LIAT shareholders to consider proposal on airline’s future

One of ten aircraft which LIAT operates

LIAT shareholders have agreed to give further consideration to a proposal by Prime Minister Gaston Browne regarding the future direction of the airline.

Antigua and Barbuda had made an oral presentation to a LIAT shareholders meeting in Antigua on May 1st and said they would present a written document in the following days.

At the meeting, there was a suggestion that the planes be sold as part of a” slim down of LIAT” and there’s a general agreement among some shareholders that this is a matter which merits very serious consideration.

The possibility was also examined of having another and smaller airline to operate on routes that may not have been profitable for the current size of aircraft in LIAT’s fleet.

Earlier this month St Vincent and the Grenadines Prime Minister Dr Ralph Gonzalves said the shareholders would probably have to ask the Caribbean Development Bank to sell the three aircraft it owns as loan security while LIAT continues to operate the other seven that airline had leased.

Gonsalves – chairman of the government shareholders – said he hopes the proposal from Antigua and Barbuda would be discussed by the shareholders before the end of May

The main shareholders of LIAT are Dominica, Antigua and Barbuda, Dominica and St. Vincent and the Grenadines.

Prime Minister Roosevelt Skerrit  confirmed to shareholder governments at the LIAT that his country does not have a “largesse of funds”, but Dominica is willing to use the little it has to help the cash strapped airline – a position which he had announced prior to attending the meeting.

“The little that we have or the little that we do not have we will certainly be making a contribution to LIAT’s sustainability…” Skerrit told a meeting in Antigua.

Skerrit also underscored the importance of the airline to the regional integration system.

He says Dominica will continue to play its role in LIAT, saying that once his government is in office, the sustainability of the airline will remain fundamental.

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  1. natural dominican
    May 5, 2019

    There you go Mr PM with yo dumb A$. making promises that holds very little benefits to the island of Dominica. Thought I understand the importance of island access; we have been pouring money into this failing airline which continues to hit our people with outrageous prices. Mr PM, you wanna do something for this airline; I am not against it but plz listen to the voice of the ppl before going to these negotiations.

  2. May 5, 2019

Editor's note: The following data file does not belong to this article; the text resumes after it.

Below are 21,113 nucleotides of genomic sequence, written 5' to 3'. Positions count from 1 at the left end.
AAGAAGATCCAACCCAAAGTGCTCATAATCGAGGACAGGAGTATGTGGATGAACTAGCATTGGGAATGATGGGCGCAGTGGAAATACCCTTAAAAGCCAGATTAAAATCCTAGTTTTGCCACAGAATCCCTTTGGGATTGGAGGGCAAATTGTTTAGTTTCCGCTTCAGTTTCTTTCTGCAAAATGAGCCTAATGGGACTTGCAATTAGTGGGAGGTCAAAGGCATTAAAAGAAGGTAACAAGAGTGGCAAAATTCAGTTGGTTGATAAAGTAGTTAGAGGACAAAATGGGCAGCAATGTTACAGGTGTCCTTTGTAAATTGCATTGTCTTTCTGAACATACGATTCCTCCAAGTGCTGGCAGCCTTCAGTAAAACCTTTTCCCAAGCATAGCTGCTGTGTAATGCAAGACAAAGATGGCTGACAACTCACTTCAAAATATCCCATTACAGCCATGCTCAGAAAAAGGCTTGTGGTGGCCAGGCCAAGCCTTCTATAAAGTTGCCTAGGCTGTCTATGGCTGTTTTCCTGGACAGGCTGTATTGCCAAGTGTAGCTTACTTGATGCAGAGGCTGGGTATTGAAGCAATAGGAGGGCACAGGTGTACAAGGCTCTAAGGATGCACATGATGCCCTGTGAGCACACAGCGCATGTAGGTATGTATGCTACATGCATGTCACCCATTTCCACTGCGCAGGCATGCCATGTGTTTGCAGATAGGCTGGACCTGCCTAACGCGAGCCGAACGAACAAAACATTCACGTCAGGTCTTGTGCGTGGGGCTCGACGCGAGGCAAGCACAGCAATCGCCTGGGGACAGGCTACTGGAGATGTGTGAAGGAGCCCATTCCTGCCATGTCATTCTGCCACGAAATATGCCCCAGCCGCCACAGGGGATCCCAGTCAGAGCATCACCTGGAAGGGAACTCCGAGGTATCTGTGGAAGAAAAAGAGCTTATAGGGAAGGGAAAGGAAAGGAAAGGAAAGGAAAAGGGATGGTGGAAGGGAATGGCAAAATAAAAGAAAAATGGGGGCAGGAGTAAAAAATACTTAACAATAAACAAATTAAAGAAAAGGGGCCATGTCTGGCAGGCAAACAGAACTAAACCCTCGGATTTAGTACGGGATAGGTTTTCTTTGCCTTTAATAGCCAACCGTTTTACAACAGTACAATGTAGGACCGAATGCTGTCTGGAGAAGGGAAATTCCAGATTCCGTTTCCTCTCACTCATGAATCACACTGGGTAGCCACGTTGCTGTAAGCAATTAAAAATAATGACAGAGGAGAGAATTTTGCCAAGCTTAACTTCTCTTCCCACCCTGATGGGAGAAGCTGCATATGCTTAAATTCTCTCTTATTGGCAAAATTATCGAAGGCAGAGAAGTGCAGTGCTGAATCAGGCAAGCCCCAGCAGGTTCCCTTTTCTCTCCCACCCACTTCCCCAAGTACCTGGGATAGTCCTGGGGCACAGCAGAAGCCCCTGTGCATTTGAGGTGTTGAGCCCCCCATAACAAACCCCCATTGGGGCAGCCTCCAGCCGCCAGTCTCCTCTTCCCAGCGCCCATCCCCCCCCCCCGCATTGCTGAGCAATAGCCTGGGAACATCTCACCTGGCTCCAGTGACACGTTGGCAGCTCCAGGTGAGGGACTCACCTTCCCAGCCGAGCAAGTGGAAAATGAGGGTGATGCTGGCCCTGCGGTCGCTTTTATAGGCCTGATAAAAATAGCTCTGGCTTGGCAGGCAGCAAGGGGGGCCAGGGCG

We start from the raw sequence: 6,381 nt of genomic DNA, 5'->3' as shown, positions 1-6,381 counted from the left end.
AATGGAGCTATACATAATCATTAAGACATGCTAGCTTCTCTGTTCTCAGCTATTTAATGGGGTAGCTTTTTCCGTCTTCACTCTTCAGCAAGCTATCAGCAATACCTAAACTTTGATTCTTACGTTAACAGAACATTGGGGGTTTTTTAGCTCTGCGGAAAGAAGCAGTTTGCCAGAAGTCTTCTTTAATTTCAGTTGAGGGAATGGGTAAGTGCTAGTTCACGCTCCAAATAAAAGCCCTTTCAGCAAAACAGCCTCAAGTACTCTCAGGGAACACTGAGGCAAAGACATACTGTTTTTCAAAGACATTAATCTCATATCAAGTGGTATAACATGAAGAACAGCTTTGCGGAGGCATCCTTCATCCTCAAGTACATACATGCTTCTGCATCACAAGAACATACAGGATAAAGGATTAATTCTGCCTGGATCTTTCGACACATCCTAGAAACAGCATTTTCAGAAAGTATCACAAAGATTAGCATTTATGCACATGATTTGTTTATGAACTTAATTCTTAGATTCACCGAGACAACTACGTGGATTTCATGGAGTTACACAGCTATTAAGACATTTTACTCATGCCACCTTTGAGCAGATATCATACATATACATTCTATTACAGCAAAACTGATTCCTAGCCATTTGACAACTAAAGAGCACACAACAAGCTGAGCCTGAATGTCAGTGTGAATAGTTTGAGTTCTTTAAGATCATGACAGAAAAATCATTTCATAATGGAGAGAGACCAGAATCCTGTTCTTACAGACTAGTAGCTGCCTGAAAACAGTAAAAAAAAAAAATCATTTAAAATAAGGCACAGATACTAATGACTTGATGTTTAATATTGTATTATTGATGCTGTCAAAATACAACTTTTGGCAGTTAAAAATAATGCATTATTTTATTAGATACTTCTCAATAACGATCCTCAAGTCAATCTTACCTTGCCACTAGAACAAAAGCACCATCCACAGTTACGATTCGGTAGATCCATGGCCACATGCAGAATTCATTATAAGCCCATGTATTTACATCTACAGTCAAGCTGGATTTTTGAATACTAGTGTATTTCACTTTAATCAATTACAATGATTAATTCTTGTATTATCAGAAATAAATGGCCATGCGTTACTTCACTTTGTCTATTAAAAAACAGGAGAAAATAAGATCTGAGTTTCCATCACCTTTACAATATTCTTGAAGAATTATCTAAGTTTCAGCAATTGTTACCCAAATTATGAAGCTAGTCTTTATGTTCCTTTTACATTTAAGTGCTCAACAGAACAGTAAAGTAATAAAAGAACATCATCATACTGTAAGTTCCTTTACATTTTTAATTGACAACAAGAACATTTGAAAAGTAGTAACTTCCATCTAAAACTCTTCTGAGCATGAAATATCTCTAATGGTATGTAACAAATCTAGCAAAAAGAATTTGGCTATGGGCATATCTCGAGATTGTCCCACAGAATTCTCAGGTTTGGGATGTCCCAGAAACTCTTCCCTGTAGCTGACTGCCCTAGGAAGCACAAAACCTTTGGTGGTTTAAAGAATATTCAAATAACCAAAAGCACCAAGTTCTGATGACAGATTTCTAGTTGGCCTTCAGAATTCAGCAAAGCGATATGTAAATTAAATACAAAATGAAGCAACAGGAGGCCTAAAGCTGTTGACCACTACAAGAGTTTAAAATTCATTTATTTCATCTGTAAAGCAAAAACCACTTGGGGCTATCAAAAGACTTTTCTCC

Governments want their airports to be self-supporting So higher taxes have been rolled out to try and make them self supporting, but if the total revenue for the country is drastically reduced because of less inter-regional travel, its a moot point, The taxes collected at the airport are causing an overall loss to the country.
    I would suggest dropping the regional taxes for six months and see if this doesn’t have a positive effect on the number of people travelling between the islands. Before the taxes, the number was over 2 million passengers inter-regionally , the number now is less than 800,000

  3. May 5, 2019

    The fundamental problem for Liat and all current or future inter-regional airlines are a combination of the new taxes: the airport development fee,.Concourse fee,. security fee , in-transit fees , and soon to be added a carbon tax and the ridiculous VAT added on by some countries to the fares i.e. BGI 17.5% , Even if you started an airline debt free and had similar or less expensive aircraft than LIAT, with the current tax regime it drives the fares to a point where there is too much consumer resistance ., When you can fly to Toronto or Miami for less than the fare from Barbados to St Vincent or Antigua, you feel your being ripped off so PEOPLE DON’T TRAVEL inter-regionally, this undermines the viability of a regional airline . It’s a toxic environment for local carriers. Reduce the taxes and fees, then even LIAT might be viable. Governments want their airports to be self-supporting, but if the total revenue for the country is drastically reduced .,

  4. Malatete
    May 5, 2019

    The aircraft in the picture is not one of the ten aircraft LIAT currently operates, which are all ATR’s. This is an old de Haviland Dash-8.

  5. Louis Peters
    May 4, 2019

    It’s time for the region to establish a new approach for needed private investors. Companies like Liat should keep government’s involvement to 49% and consider divesting 51% of the company’s share to qualified private investors. Gone are the days when we should depend on government to do the quintessential task of private investors.

  6. RastarMarn
    May 3, 2019